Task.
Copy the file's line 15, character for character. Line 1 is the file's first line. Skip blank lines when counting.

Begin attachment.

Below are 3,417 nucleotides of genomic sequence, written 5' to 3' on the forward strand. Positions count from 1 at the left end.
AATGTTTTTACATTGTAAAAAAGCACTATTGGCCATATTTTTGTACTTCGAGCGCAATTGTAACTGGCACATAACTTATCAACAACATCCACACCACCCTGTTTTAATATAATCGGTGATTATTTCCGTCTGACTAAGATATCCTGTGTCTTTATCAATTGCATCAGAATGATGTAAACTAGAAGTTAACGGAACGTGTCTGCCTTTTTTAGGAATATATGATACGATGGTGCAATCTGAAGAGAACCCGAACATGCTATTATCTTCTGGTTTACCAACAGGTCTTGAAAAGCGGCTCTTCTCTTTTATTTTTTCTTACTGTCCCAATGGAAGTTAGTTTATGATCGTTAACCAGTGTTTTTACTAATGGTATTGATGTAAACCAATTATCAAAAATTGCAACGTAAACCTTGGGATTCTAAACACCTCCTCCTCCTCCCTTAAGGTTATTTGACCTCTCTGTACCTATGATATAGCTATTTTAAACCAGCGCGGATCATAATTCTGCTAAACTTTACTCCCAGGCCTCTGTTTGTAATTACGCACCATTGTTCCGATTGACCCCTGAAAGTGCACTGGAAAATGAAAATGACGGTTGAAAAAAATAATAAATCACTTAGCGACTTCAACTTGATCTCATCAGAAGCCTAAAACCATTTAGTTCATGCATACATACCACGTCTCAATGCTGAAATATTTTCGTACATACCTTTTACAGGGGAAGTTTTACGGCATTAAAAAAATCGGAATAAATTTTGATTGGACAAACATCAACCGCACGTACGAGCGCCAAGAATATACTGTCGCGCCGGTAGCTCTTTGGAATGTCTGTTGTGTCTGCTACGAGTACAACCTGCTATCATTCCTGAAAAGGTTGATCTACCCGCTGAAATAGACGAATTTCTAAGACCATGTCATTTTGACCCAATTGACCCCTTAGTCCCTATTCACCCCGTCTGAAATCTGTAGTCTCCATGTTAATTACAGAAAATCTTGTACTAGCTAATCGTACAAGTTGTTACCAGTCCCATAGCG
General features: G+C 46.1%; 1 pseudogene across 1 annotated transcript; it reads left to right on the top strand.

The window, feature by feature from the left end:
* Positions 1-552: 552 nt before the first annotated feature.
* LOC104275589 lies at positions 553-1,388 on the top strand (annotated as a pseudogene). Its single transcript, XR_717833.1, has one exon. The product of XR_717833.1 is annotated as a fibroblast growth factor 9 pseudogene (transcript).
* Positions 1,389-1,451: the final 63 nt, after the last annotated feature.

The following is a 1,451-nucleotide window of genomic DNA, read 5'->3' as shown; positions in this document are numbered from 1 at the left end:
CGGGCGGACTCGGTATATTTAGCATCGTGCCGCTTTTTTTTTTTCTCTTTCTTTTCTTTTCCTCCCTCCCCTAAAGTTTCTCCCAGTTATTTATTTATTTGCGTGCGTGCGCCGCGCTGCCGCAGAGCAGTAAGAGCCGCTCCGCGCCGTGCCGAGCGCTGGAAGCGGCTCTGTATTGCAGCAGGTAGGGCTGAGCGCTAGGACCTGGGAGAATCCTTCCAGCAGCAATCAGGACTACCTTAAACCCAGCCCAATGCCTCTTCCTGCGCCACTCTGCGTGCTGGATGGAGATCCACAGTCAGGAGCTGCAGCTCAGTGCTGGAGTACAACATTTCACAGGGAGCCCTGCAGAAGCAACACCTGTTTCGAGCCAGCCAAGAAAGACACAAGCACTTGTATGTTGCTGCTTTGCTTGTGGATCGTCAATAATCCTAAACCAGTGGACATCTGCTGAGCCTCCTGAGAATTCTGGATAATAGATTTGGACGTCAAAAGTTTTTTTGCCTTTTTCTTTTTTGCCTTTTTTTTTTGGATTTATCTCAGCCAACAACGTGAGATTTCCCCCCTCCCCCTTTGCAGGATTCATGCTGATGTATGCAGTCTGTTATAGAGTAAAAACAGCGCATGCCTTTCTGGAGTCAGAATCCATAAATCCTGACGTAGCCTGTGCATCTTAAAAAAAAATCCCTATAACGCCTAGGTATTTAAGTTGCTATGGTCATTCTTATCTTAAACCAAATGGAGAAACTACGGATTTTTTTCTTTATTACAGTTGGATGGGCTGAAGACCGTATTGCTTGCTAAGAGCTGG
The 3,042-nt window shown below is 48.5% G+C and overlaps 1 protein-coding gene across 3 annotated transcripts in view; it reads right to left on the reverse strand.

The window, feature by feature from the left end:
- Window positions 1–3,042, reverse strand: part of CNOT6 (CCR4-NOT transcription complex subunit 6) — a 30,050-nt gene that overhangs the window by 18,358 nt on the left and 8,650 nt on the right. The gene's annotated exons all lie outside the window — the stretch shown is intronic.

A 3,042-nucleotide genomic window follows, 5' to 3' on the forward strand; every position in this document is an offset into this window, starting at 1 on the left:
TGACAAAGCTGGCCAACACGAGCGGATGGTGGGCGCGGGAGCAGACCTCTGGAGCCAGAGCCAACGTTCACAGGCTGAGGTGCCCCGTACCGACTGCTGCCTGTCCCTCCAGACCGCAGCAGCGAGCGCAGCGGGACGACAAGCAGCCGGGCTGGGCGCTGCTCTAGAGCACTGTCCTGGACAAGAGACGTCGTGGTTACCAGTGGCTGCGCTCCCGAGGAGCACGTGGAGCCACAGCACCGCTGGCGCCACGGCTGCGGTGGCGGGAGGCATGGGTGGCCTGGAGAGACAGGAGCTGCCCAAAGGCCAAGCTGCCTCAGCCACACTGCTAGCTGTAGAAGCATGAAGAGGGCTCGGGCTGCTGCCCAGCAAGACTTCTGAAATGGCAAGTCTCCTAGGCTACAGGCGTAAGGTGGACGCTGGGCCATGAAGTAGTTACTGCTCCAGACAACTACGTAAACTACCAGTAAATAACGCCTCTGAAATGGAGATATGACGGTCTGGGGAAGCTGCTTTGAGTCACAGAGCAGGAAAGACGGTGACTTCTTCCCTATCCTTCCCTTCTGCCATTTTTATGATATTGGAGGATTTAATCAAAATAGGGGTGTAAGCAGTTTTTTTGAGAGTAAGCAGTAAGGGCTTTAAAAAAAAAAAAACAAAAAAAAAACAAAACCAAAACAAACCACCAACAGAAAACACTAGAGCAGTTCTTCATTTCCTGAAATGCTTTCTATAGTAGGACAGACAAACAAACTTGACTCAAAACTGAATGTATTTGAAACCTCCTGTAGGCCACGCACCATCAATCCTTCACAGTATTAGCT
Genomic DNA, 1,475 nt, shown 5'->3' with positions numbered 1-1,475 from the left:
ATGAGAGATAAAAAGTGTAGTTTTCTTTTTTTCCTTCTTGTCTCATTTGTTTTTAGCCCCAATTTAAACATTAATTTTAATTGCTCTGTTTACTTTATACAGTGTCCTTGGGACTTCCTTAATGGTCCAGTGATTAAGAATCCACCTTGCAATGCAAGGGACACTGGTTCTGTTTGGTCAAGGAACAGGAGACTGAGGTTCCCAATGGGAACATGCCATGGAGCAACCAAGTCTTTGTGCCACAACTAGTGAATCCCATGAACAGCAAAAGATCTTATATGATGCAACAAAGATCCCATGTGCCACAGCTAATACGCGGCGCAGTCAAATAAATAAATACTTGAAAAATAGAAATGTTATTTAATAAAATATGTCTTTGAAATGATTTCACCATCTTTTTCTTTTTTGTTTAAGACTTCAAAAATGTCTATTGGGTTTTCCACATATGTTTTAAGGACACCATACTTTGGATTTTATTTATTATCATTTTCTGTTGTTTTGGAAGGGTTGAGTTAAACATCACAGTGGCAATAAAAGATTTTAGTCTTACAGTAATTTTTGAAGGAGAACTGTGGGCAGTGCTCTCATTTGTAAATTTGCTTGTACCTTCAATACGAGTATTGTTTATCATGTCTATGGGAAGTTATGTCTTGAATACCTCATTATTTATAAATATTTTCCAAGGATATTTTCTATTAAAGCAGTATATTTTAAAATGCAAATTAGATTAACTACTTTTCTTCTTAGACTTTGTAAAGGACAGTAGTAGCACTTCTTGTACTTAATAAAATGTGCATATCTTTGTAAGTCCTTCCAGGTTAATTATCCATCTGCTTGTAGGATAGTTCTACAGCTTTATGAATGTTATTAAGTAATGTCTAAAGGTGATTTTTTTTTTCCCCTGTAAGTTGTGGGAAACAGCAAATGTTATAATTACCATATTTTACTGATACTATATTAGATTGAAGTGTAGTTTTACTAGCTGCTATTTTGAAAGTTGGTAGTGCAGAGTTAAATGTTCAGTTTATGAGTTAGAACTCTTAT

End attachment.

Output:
Genomic DNA, 1,475 nt, shown 5'->3' with positions numbered 1-1,475 from the left: